At least 12 brand new private jets ordered by Nigerians and some corporate bodies will be delivered to the country this year. This is an offshoot of the projection by private jet manufacturers to deliver 70 brand new private jets to the country within the next five years. The Regional Vice-President, Sales, Middle East, Africa and Turkey, Bombardier Business Aircraft, the Canada-based aircraft manufacturing firm, Mr. Khadar Mattar, who made the disclosure in an exclusive interview with our correspondent, described the private jet market in Nigeria as currently “booming.”
He spoke on the sidelines of Nigerian Economic Summit organised by London-based Economist in Lagos on Monday. Mattar, who said his company delivered 88 out of the 138 aircraft currently flying in Nigeria, noted that Bombardier was currently the market leader in terms of the number of aircraft in Africa. He said, “In Nigeria, we are looking at another 60 to 70 new business aircraft within the next five years; that is about 10 airplanes a year. There are 138 airplanes in Nigeria at the moment.
“Bombardier is currently leading the market in Nigeria and Africa. Twelve new ones should be delivered this year.” According to him, the 12 new business aircraft to be delivered to Nigeria this year will be supplied by Bombardier and other private jet manufacturers, which he did not mention. He also did not give the organisations and people who had ordered for the private jets in the country.
Other private jet manufacturers with significant market share in Nigeria are Embraer, Hawker Beechcraft, Gulfstream and Cessna Citation. The state-of-the-art private jets being flown by business moguls, pastors, politicians and public office holders in the country are made by one of these manufacturers. Mattar said medium-size and large-size private jets were currently more in demand in Nigeria because their owners were flying them to longer distances in Africa, Europe and other continents for business engagements. As a result, he said the demand for small-size private jets were relatively low. Most medium-size and large-size private jets currently go for between $30m and $65m. Taking an average price of $40m per aircraft, the 12 new private jets slated for delivery in Nigeria this year are expected to cost about $480m (N76.8bn).
Also, the 70 new private jets projected for delivery in the country over the next five years are estimated to be about $2.8bn (N448bn). The Bombardier senior official also said he expected the 138 private jets currently in the country to double to 276 in the next 10 years because of the manner the business aircraft market was growing in Nigeria. Mattar said, “The business aviation market in Nigeria is booming. It is actually its time. I will expect that it will double in size in the next 10 years. People are flying outside Nigeria now; people are flying within Africa because of their business expansion; people are flying to Europe because of their business expansion and the financials that they require. “Nigeria as a country has actually changed; we have more laws and regulations. Infrastructure is changing, which is adapting to the new expansion. Because of this, you will see more private jets actually flying in Nigeria.” Aviation experts and analysts have said that Nigeria is the fastest growing aviation market in the world after China.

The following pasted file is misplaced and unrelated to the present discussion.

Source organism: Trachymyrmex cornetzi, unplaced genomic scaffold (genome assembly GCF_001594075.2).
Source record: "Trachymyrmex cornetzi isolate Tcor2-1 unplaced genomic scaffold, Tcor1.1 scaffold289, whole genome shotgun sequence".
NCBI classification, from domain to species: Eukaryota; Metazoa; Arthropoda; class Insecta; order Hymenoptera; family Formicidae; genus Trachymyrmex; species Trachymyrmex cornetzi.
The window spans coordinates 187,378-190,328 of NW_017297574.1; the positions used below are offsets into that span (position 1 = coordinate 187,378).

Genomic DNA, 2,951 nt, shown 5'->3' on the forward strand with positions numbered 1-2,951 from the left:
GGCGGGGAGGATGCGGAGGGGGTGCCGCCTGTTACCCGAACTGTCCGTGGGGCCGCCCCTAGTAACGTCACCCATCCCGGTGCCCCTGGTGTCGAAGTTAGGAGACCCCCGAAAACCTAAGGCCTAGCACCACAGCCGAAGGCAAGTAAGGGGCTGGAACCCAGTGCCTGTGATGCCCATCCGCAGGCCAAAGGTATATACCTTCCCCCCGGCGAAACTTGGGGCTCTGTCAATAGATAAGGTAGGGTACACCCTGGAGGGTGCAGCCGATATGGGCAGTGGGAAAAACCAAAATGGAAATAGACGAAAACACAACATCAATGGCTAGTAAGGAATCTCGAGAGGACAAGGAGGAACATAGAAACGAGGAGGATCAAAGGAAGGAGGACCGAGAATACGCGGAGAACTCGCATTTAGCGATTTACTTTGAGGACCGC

According to them, the global financial meltdown has made the private jet market to slow down in Europe and the United States, and private jet manufacturers are now turning to the Middle East, China and Africa for survival. In the last two years, private jet manufacturers from the US, Europe and other parts have held several exhibitions in Nigeria and other parts of Africa in their bid to outdo one another. A London-based aviation expert and Chief Executive Officer, African Aviation, Mr. Nick Fadugba, said lack of effective air link within Africa had created a major opportunity for the growth of the business aviation market on the continent.
He said most times, people travelled to Europe first on commercial airlines before they could connect some cities in Africa. But the Bombardier official said Nigeria and other African governments needed to improve on existing aviation infrastructure to ensure more growth for the business aviation or the private jet sector within the continent. Mattar said, “I am very optimistic about the business aviation market in Africa. People are now taking it seriously. They are looking at investing in fixed-base operations. They are looking at smaller airports to develop within and outside Africa. “But it takes time. Infrastructure is needed. It is that serious in Africa, which is good for the business aircraft because people need to fly. Imagine I want to fly from Lagos to Namibia; it takes me two days to get there on commercial airlines. I will have to go to South Africa first before going to Namibia, or I have to go to Europe first. But with business aircraft, I can go and come back the same day and do my business.”